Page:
Last week Linda talked about the excellent reasons to consider switching to bike commuting, and offered some tips for getting your bike ready to go. This week she takes us through how to make sure you've got everything you need when you get where you're going, and how to find a quality bike route.
Now that the bike is ready, you may be asking, “But Linda, how am I going to carry all of my stuff? And what “stuff” will I need?” I’m glad you asked! Think about the items you use daily while working or schooling. Laptop, books, and clothing can all be carried via a backpack or bags (panniers) on a rear bike rack. I suggest leaving what you can at work or school to avoid carrying the weight, especially if using a backpack. If possible, laptop and phone power cords can stay at work. Keeping a day or two supply of shirts, ties, socks and shoes at your destination will cut down on weight also. Does your destination have a shower? Wonderful! Shower and cleaning supplies at work help a great deal. No shower at work? Body wipes and talc powder are your friends! If you don’t have a personal locker, there are other options for storage at your destination. A File Pedestal is a fantastic way to keep all of your toiletries and extra clothing in neat order, along with any snacks you may want to have post ride.
Bike? Check. Bags at the ready? Check. Let’s talk about the route you are going to take. If you typically drive, some of the streets you drive on may not be the best selection to get you to work by bike. Many cities with a bicycle infrastructure will produce maps with bike lanes and bike boulevards highlighted. This would be a good place to start looking at when exploring your route to work. Ask coworkers who commute by bike what routes they take. You may be able to use a route of a coworker who lives close to you for the first few commutes until you get comfortable creating and exploring your own route. Check with your local bike advocacy group for suggestions from members. For women this is not just a place of knowledge but can also be a fantastic source of inspiration. Here in Portland we have the Bicycle Transportation Alliance (now newly renamed The Street Trust) with a large contingent of women cyclists at the ready to help with new, or new to town, bike commuters.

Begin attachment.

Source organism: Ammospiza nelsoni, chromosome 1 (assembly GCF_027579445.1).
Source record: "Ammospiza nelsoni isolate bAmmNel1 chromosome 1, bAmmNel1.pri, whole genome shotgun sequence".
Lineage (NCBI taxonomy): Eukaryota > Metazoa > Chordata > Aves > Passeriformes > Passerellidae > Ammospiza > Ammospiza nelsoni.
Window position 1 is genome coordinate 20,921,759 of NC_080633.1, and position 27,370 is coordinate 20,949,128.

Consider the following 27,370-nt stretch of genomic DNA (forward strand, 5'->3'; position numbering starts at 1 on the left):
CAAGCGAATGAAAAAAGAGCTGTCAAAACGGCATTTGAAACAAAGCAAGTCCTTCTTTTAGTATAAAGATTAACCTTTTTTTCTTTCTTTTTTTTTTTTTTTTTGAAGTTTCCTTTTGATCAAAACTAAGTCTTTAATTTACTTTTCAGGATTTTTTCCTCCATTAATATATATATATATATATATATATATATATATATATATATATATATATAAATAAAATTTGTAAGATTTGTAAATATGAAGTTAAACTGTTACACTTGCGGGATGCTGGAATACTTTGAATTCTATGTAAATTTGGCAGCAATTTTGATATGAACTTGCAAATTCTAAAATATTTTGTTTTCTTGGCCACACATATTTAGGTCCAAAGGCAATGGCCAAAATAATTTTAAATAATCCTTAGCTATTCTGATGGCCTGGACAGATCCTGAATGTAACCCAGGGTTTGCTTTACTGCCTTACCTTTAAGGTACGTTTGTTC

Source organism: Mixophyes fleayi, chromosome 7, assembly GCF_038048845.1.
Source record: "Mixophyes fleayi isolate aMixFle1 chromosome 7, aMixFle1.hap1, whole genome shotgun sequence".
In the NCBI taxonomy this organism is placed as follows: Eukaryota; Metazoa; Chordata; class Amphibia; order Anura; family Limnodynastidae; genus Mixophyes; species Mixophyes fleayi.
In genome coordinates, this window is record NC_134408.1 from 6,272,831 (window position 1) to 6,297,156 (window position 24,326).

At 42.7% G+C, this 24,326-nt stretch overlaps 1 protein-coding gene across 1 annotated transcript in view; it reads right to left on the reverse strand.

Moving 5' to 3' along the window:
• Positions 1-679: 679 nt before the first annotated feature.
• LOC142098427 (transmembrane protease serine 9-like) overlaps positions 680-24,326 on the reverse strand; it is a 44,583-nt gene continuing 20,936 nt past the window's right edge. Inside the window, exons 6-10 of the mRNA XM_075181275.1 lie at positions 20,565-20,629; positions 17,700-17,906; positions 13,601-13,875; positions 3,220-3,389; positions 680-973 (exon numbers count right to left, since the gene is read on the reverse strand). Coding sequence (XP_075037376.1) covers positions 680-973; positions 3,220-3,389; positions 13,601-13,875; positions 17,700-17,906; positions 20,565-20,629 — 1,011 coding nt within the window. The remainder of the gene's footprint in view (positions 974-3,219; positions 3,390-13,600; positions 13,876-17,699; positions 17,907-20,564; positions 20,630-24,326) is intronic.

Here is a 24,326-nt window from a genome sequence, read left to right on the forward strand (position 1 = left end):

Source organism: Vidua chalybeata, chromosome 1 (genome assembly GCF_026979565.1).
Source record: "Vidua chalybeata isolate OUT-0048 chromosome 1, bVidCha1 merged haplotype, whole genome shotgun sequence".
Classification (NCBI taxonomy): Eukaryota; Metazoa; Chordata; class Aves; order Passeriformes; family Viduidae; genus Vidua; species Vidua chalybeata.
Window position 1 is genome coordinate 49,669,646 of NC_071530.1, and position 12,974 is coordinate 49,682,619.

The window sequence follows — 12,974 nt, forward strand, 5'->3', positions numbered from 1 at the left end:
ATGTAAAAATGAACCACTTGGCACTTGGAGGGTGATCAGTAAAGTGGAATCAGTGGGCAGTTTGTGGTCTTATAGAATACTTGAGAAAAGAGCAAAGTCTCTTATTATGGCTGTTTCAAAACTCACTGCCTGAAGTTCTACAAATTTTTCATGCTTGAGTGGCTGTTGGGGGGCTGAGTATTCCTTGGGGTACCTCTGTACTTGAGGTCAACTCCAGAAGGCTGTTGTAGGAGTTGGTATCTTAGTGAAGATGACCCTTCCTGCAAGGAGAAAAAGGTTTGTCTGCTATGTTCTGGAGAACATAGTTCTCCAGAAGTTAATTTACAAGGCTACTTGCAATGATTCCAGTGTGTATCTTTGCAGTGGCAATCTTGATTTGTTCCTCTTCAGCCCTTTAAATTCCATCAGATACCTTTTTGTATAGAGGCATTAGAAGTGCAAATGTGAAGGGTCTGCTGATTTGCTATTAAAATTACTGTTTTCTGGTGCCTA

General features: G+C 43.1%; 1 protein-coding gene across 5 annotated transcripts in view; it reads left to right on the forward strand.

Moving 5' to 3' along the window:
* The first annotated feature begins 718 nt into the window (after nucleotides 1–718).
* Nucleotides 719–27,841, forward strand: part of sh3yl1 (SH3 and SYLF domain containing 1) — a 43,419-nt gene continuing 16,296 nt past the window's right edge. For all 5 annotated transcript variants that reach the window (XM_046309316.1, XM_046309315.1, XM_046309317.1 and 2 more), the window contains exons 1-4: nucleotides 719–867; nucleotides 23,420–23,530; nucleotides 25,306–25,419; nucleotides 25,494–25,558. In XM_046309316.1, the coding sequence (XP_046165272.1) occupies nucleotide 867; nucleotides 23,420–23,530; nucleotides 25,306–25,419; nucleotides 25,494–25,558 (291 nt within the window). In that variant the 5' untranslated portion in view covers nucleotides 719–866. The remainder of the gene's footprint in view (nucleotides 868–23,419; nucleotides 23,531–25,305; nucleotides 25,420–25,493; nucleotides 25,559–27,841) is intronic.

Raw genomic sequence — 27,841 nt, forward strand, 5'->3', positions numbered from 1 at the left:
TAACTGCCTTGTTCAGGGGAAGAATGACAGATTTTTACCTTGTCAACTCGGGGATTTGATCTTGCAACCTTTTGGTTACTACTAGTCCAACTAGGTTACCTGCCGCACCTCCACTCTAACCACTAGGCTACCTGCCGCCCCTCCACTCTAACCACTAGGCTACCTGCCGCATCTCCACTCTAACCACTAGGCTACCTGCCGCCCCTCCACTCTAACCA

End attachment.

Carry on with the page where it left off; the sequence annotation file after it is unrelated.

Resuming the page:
Once you have found a route, ride it on a day you are not working. If you are a regular Monday through Friday employee, riding your route on Saturday or Sunday will give you a better idea of whether or not you will need to change the route. This will also give you an idea of timing and how long to give yourself the first time riding in. Give yourself plenty of time, don’t stress, and know that there is no shame in taking a bus or mass transit if need be. The night before your first bike commute in, place your bags or backpack by the door along with your helmet and a water bottle so you won’t forget anything. And don’t forget to take your house keys! You don’t want to be locked out after the ride home.
If you have never tried bike commuting, I encourage you to do so. When I asked some friends why they bike commute, I was told, “Cycling is a form of exercise that for me at least, leads to a feeling of well being.” And another friend stated that “despite, or maybe because of having to be constantly alert, I find biking to be an amazing stress release.” Bicycle commuting isn’t just a way to get back and forth to work or school. It is a healthy reminder to pay attention to your well being. When we feel healthy and happy, our productivity at work or school increases exponentially.
My last piece of advice is to smile while riding and wave to drivers. Maybe you will be able to convert them one day.